Wildlife workers based at Alaska's Denali National Park are hunting a bear that attacked a group of hikers. A woman in the group was scratched and bitten in the latest in a series of recent bear attacks on humans on American soil.
A young grizzly, aged between two and five years old, had been earlier sighted by a group of hikers before the attack. When the bear charged them they "played dead" and the bear scratched and bit a 28-year-old woman in the group, then left. When he returned the group pelted him with rocks, National Park Service officials said in a statement.
The woman was treated on the scene then transported to an Anchorage hospital although there is no word on her condition.
Others on the four-mile (6.4km) long Savage Alpine Trail had spotted the same bear and scared it off by grouping together, shouting and waving their arms. This follows rangers' advice on what to do when confronted by a bear.
"While playing dead is an appropriate response when physical contact with a bear occurs or is imminent, playing dead prematurely can invoke a curiosity response from a bear," said the park statement. "Park guidelines do not recommend playing dead prior to contact."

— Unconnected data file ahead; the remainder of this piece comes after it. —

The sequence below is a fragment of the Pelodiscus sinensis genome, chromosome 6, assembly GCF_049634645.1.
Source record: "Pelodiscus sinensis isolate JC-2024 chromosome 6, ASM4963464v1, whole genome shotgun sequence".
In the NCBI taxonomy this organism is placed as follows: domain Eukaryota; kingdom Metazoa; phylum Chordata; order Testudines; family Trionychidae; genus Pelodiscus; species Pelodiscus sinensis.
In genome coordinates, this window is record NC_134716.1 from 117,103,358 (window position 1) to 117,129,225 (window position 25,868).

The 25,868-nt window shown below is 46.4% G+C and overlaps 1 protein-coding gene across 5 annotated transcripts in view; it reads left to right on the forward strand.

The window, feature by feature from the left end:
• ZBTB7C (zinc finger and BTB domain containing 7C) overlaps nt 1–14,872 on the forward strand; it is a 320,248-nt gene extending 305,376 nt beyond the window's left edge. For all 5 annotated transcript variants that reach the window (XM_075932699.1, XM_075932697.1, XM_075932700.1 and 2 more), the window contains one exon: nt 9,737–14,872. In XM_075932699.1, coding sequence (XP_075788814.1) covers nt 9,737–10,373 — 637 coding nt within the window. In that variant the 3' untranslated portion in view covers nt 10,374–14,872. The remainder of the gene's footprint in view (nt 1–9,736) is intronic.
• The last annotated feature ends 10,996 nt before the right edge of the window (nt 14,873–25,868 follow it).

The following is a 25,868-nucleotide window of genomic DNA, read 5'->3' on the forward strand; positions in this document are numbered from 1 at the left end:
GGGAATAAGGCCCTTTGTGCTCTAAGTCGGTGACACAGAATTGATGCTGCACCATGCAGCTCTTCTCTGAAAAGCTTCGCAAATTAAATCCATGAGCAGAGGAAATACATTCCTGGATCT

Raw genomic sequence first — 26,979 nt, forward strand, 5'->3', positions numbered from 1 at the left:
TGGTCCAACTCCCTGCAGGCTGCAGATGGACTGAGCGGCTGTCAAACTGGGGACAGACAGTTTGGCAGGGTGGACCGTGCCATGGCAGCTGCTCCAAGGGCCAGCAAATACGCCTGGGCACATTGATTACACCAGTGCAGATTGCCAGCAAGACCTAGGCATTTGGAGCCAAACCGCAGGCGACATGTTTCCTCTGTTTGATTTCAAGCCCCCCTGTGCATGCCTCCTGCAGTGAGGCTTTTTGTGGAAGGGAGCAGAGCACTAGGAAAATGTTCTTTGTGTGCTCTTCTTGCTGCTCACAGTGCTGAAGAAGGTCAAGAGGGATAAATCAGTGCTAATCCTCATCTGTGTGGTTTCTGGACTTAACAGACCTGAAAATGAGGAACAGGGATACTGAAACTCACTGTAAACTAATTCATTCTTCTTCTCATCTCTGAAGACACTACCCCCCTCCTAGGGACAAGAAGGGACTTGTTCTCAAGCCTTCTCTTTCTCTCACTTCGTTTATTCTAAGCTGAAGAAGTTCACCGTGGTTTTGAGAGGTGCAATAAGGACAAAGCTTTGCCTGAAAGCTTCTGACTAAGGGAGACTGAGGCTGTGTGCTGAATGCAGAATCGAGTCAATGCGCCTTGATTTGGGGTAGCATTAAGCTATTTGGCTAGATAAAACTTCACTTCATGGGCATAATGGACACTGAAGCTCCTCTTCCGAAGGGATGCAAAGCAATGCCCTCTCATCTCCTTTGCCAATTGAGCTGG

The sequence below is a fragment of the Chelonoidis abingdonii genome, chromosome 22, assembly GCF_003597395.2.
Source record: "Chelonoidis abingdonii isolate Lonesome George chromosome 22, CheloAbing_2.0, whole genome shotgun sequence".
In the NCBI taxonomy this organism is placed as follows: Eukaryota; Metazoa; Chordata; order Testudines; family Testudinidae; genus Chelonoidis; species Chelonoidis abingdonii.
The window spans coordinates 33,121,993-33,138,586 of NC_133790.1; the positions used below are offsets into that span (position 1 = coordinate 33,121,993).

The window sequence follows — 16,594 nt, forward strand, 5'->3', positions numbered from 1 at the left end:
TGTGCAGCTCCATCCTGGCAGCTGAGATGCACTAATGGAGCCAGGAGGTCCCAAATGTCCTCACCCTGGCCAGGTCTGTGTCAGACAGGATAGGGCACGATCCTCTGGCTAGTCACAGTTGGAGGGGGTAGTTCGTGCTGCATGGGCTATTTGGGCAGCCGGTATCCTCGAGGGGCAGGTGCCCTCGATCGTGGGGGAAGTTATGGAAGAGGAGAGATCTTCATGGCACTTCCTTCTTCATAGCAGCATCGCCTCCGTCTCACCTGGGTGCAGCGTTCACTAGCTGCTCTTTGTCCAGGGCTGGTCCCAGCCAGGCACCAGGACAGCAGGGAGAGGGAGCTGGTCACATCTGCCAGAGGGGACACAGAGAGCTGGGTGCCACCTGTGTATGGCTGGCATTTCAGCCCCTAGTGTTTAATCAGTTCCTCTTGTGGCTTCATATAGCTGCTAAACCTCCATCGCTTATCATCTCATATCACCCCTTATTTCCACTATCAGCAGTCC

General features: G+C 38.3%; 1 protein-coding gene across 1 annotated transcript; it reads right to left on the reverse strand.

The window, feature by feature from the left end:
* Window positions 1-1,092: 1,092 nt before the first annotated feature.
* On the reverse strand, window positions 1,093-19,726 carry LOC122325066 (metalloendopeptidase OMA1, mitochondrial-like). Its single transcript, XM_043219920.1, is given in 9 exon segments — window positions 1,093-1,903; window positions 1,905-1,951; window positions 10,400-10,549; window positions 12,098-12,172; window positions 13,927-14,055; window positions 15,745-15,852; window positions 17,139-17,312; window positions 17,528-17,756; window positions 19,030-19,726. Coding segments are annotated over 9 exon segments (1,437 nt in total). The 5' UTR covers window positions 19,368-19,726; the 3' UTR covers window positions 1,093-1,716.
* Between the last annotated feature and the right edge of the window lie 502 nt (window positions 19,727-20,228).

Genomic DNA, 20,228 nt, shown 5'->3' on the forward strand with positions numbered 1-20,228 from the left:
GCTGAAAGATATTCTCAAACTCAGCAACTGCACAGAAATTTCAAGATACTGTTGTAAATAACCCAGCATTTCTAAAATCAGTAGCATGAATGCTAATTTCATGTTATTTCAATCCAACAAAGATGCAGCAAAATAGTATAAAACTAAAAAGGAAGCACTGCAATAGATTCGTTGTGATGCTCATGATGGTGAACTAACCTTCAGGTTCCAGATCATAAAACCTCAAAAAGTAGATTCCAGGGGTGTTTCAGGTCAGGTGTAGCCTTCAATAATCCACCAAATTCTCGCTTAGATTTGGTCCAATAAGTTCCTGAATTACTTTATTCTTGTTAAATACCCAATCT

The bear has approached a number of park users and officials are intent on finding the animal.
"Park officials have intensified efforts to manage the situation," officials said. "The erratic behaviour of the bear over the past two weeks: approaching and charging several groups of hikers; biting and scratching a hiker, obtaining food from a hiker(..) represents an unacceptable risk to safety in the highly visited front country of the park. Park staff will locate and kill the bear as soon as safely possible."
A Montana cyclist was attacked and killed by a grizzly just days earlier on June in Flathead National Forest, south of Glacier National Park in Montana. A female marathon runner was also jumped on by an angry mother bear in New Mexico in June. She suffered several bites to her head, neck and upper body, but survived.
Denali Park Road and all hiking trails in a four-mile (6.4km) stretch have been temporarily closed due to the "recent bear-human interactions."